Medicare vs. TRICARE: Which Government Health Plan is Better?
Summary: For many military retirees, Medicare and TRICARE will work together to give you your health benefits.
Is Medicare or TRICARE better for retired or active-duty military members? For many military retirees, Medicare and TRICARE will work together to help reduce or eliminate many out-of-pocket health costs and give you convenient access to good medical services.
Medicare vs TRICARE: how are they different?
Original Medicare consists of Part A and Part B. Medicare Part A mostly focuses on inpatient (hospital) care, and Medicare Part B mostly focuses on outpatient services. Both Medicare Part A and B will generally cover a broad range of healthcare needs. However, with Original Medicare, you will often still have some out-of-pocket healthcare costs in the form of coinsurance, deductible, or copay expenses.
Most Americans qualify for premium-free Medicare Part A at age 65 and should enroll as soon as they qualify. On the other hand, most Medicare recipients pay a monthly premium for Medicare Part B. While the majority of qualified people also enroll in Medicare Part B, the choice to delay this part of Original Medicare could depend upon other coverage that you have.
In contrast to Medicare, TRICARE serves as the umbrella name for the health plans for both retired and active military people in the United States. Some parts of the plan also cover family members and survivors of current or former military members. TRICARE for Life provides a Medicare-wraparound plan for people who are eligible for both TRICARE and Medicare when they are already retired.
Do you need both Medicare and TRICARE?
Since most people need to pay monthly premiums for Medicare Part B, you might wonder if you need Medicare if you already have TRICARE. It depends mostly upon your military status:
- If you’re still on active duty or qualified for TRICARE through an active family member, you can typically delay enrollment in Medicare Part B, according to the TRICARE site.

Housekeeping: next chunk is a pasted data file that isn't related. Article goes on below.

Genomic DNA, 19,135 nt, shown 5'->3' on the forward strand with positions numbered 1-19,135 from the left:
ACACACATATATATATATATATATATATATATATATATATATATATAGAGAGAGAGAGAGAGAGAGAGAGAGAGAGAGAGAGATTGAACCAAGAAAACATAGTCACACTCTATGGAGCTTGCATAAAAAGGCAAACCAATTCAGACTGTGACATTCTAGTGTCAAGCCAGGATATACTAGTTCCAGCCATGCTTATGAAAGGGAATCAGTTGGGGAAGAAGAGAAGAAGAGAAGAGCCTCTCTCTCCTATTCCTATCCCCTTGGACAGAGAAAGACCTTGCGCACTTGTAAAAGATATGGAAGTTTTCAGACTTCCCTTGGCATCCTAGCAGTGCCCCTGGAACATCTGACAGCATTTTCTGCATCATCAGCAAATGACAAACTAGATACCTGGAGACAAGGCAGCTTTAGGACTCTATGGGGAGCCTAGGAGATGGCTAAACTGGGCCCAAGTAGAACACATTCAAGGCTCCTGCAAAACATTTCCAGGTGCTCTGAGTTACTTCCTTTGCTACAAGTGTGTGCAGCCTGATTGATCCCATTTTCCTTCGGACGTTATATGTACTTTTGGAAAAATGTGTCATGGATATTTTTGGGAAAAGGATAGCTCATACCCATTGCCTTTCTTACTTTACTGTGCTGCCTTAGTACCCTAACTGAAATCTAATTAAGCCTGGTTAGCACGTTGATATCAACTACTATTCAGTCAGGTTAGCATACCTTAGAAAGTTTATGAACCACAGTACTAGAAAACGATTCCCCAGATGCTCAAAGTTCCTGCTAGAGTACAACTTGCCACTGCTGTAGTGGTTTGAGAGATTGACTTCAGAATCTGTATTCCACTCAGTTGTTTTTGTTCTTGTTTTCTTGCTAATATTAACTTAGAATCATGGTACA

- TRICARE also states that you need to enroll in both Medicare Part A and B if you’re retired and enrolled in TRICARE for Life.
- Medicare Part D provides prescription drug insurance. While you don’t absolutely need Medicare Part D to enroll in TRICARE for Life, you do need to have prescriptions covered to get help to pay for medications and to avoid a late-enrollment penalty.
Note that your covered spouse should also enroll in Medicare Part A and B upon turning 65. If your spouse hasn’t turned 65 yet, he or she can remain on TRICARE. Likewise, when spouses turn 65 first, they should enroll in Medicare Part A and B along with TRICARE for Life.
How TRICARE coordinates benefits with Medicare
TRICARE works with Medicare to help reduce your medical expenses. The exact way TRICARE coordinates benefits with Medicare depends upon the TRICARE program you are currently enrolled in.
This briefly highlights the Medicare and TRICARE coordination of benefits:
- If you’re still active in the military, TRICARE will generally pay for Medicare-covered healthcare services. TRICARE also sometimes pays for healthcare costs that Medicare doesn’t fully cover.
- Retired members of TRICARE for life should expect Medicare to pay first for anything that it covers. In this case, TRICARE for Life usually works more like supplemental insurance. TRICARE makes an exception to this and pays for services from military or federal healthcare facilities, even if they would be covered by Medicare at another facility.
Congrats on being eligible for both Medicare and Tricare. Now you can reap the rewards for your years of service.
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